|Latin America III 2001
|Talk, Listen, Watch Cellular
|Federico Pisani Massamormile
|Chief Executive Officer
The convergence of multimedia applications and the mobile phone is on its way. New applications to replace today’s clumsy WAP interfaces are in the works. The first such application, the Short Message Service, still appeals mostly to the young. The serious applications await the ‘always on’ 2.5 and third-generation transmission systems which will greatly increase the flexibility and usefulness of ‘serious’ applications such as mobile banking, entertainment services and a host of location-based services.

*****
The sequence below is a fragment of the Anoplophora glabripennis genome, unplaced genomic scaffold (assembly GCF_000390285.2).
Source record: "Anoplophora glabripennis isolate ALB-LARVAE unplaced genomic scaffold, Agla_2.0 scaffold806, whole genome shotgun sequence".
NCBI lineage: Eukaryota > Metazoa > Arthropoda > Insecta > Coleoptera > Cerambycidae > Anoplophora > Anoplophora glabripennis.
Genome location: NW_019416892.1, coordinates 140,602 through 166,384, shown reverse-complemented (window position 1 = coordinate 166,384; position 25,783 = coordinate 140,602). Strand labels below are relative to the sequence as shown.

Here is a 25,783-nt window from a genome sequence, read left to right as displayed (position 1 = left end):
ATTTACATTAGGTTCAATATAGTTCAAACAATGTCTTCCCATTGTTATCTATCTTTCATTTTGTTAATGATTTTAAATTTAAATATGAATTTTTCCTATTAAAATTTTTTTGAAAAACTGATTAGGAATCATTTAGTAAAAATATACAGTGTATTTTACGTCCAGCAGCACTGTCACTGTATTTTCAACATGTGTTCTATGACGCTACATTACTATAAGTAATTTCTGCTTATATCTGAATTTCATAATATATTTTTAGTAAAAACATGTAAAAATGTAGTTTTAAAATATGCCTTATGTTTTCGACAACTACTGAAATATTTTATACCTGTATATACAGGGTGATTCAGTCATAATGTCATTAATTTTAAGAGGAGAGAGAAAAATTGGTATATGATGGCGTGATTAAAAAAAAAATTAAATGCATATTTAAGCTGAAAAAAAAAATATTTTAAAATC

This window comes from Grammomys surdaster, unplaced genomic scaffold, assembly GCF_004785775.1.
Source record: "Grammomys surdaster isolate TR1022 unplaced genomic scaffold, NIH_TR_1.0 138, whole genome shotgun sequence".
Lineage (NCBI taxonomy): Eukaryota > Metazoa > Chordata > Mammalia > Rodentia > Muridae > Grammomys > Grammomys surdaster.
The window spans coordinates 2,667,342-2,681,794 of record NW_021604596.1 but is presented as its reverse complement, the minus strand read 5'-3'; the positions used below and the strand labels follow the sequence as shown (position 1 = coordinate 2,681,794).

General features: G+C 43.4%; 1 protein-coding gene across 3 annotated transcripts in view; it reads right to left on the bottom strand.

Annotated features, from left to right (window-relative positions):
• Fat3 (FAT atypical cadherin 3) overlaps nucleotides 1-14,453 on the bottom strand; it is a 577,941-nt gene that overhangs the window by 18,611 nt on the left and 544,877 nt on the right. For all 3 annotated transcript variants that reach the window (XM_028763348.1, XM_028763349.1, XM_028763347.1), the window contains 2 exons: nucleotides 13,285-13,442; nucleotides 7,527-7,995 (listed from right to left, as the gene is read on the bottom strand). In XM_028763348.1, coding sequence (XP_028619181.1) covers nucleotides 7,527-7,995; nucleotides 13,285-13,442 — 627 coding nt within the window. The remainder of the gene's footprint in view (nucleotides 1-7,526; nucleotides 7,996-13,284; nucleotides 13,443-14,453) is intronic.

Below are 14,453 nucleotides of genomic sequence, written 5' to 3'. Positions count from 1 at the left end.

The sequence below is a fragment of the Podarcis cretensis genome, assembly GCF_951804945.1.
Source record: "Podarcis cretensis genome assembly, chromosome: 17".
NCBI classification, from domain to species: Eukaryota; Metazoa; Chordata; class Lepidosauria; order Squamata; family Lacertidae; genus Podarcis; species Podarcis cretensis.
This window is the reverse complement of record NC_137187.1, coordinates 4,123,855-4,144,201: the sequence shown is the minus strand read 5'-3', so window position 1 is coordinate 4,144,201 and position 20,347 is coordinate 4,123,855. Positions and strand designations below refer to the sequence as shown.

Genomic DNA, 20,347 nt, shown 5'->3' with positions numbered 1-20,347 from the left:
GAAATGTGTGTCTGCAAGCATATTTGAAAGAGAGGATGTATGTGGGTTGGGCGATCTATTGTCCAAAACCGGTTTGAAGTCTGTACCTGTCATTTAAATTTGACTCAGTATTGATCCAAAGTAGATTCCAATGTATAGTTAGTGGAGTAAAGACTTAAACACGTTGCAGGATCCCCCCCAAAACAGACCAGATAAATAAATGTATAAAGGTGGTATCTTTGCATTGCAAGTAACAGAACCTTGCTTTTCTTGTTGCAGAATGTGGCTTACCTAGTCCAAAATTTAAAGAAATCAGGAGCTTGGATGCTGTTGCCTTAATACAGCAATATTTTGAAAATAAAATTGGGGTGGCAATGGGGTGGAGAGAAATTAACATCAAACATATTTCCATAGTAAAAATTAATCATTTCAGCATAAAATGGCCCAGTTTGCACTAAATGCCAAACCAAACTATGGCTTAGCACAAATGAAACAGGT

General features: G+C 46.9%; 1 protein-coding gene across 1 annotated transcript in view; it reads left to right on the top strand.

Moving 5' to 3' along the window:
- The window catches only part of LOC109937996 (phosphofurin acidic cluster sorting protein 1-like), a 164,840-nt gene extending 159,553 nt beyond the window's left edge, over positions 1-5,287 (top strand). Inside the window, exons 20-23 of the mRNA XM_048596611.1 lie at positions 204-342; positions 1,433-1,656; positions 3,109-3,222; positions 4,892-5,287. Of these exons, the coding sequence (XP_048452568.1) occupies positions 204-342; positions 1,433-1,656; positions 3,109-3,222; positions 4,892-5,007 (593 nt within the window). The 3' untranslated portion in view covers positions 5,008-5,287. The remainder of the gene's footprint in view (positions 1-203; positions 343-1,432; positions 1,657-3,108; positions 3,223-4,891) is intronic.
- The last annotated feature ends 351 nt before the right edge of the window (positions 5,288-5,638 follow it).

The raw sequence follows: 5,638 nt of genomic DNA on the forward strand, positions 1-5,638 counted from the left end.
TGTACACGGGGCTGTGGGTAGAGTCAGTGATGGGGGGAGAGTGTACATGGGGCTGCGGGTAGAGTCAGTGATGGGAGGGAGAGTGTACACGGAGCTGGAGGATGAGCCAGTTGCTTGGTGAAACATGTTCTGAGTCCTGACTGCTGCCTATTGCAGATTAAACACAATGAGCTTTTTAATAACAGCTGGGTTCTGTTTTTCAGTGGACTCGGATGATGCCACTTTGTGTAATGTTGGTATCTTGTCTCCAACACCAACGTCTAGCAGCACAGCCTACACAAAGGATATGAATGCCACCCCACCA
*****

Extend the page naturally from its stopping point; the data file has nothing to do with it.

Many companies in the media and communications industries would like to think that they have the optimal device to provide true multimedia convergence. But do we really expect to see someone walking down the street talking to friends through a 30-inch television strapped to his body? Do we expect newspapers to include wireless communications devices? Do we expect anyone to talk with their credit cards? Clearly not. However, we do expect to see people watching videocasts, reading the news and making payments with their mobile phones. If we are going to talk about convergence, we are going to talk about the cellular phone. A Brief History Long before the appearance of the Wireless Application Protocol (WAP), wireless users were receiving simple information (weather, horoscope, etc.) and accessing e-mail using the Short Message Service (SMS): information and e-mails downloaded from Internet sites. From this point of view, SMS, a technology that was introduced in the early 1990s when the Internet was still unknown to the general public, can be seen as the starting point of convergence between the Internet and the mobile world. The widespread use of SMS was (and is) largely due to the ability of young people to master the difficulty of the user interface and their desire to exchange plain text messages with their friends. The specific popularity of SMS has contributed to the general interest in mobile data solutions and has shown the advantages of an ‘always on’ type of service, setting the stage for more evolved services. The subsequent introduction of the Subscriber Identity Module (SIM) Application Toolkit standard allowed service providers to change or download applications over the air. The user could be offered a menu-based choice of services, right in his/her phone. As well, new services, and advanced security features (such as those required for banking applications), could be implemented. However, at first, only Global Standard for Mobile Communications (GSM) subscribers could benefit from it, and suffered all the inherent limitations of the SMS bearer: limited bandwidth available, short message length, etc. The effort to overcome wireless media constraints and open Internet content to wireless users, regardless of the network technology, led to the creation of the WAP standard. WAP optimises the upper layer protocols for wireless transmission, incorporates the mini-browser concept and is based on the Wireless Markup Language (WML). WAP can support a variety of bearers (including SMS) and thus is not limited by the network technology used. However, its popularity is still low, particularly in places like Latin America, due to the long set-up times and high latency of circuit-switched data (CSD). WAP’s true potential will be exploited when 2.5G and 3G packet-switched services, such as General Packet Radio Service (GPRS), are introduced on a large scale. In the meantime, while WAP was being developed, SMS evolved. Proprietary protocols appeared at first (such as Nokia’s ‘Smart Messaging’). Then standards were formed, such as Enhanced Message Services (EMS). EMS allows simultaneous downloading of ring tones, icons and text, exploiting the current SMS network infrastructure. The first EMS-enabled phones are now coming to the GSM market. The Accent on Consumer Fun So the technology already exists. Mobile phones today can provide streaming video, play music, deliver news and other content, facilitate financial transactions and provide entertainment, among many other things. However, fancy gadgets are one thing, a popular consumer service is another. The secret is to focus on what users want now, make them aware of what they can do and develop services that keep them interested and coming back for more. The ingredients are fun, youth and communities. Services must be entertaining, interactive and easy to use. They must evolve and continually provoke the users’ interests and never leave them unsatisfied or bored. And while these services are available to all, it’s a fact that today’s youth (age 16-30) will drive the convergence revolution, in the same way that they drove the popularity of the early SMS. They grew up with technology, they have seen their world through screens and windows and they are the early adopters that set new trends. In the future, guys and girls will flirt and date through video calls on their cellular phones. Instead of drinking, games requiring coins or funny hand gestures, college students will challenge each other with interactive group games on their mobile phones. No longer will they have to spend hours recording mix tapes of their favourite songs because their entire music collection will be available, real time, over their mobile ‘Phoneman’. And should their credit run low, the ‘bank of dad’ is always open and willing to lend via their mobile phone. The more these services aggregate people into a wireless community, the more successful they will be. The linear growth of the number of users will produce an exponential growth of service usage and increase the importance of the ‘marginal’ customers who generally have lower spending power. Each new member of a profile matching application will highly increase the number of interactions between users and the likelihood of finding a soul mate. Each new player will generate a higher number of rounds in multi-user games, increasing the competition and the chances that you won’t be the winner. Many of these applications are already working in laboratories and some are ready to be deployed in the consumer market. You will see them rolled out and adapted on a massive scale in the next few years. We are on the verge of a major change in how we go about doing things and interacting with each other. The mobile phone, with its growing list of capabilities and applications, will change the way we live, exchange information, have fun and ‘talk’ with each other. The Next Evolution The Mobile Station Application Environment (MMxE) standard, currently being defined by the Third Generation Partnership Project (3GPP), will push further the convergence between the Internet and the wireless world. Its goal is to create a standard environment for wireless applications, similar to the way Microsoft has standardised the desktop environment. MMxE defines a Java environment on the phone and incorporates SIM card technology. In addition, it allows standard Internet protocols for transport, security and applications (in addition to incorporating WAP, Bluetooth and other technologies). In this environment, the wireless user will have a whole new range of possibilities, some of them currently available only to desktop users. An MMxE user will be able to download client applications (e.g. download an interactive game), download stand-alone services (e.g. download a song), execute services on remote servers (e.g. web browsing), and interact with another MMxE user in a variety of scenarios. MMxE will be a powerful enabling technology for the Multimedia Message Service (MMS) that will support messages combining text, images, sounds and video clips in a variety of formats. MMS will be the first mobile service to utilise open Internet standards for messaging, such as Multipurpose Internet Mail Extensions (MIME), Simple Mail Transfer Protocol (SMTP) and Hypertext Transfer Protocol (HTTP). Who will reap the most from these changes and this new market? While it’s hard to be sure because there are so many players, it’s clear that the mobile operators are in the pole position. They have a large number of customers. They know them. They have a direct relationship with them and they have the distribution channel. And, by the way, they can charge for their services. And we believe that a good approach for mobile operators to lead this charge is to have a separate company or division dedicated to developing advanced products and services, like timnet.com (Telecom Italia Mobile), Vizzavi (Vodafone), Zed (Sonera) and Genie (British Telecom). Conclusion Leveraging the operators’ strengths, the strategy is to approach this new challenge with a new set of skills and competencies, new ways of seeing things, new ways of work to go beyond the traditional telecommunication industry standards and set the guidelines for the new role of the cellular operators. Put together a network specialist, a journalist, a TV guy, a fashion expert and an Internet guru thinking cellular, and there you are: convergence.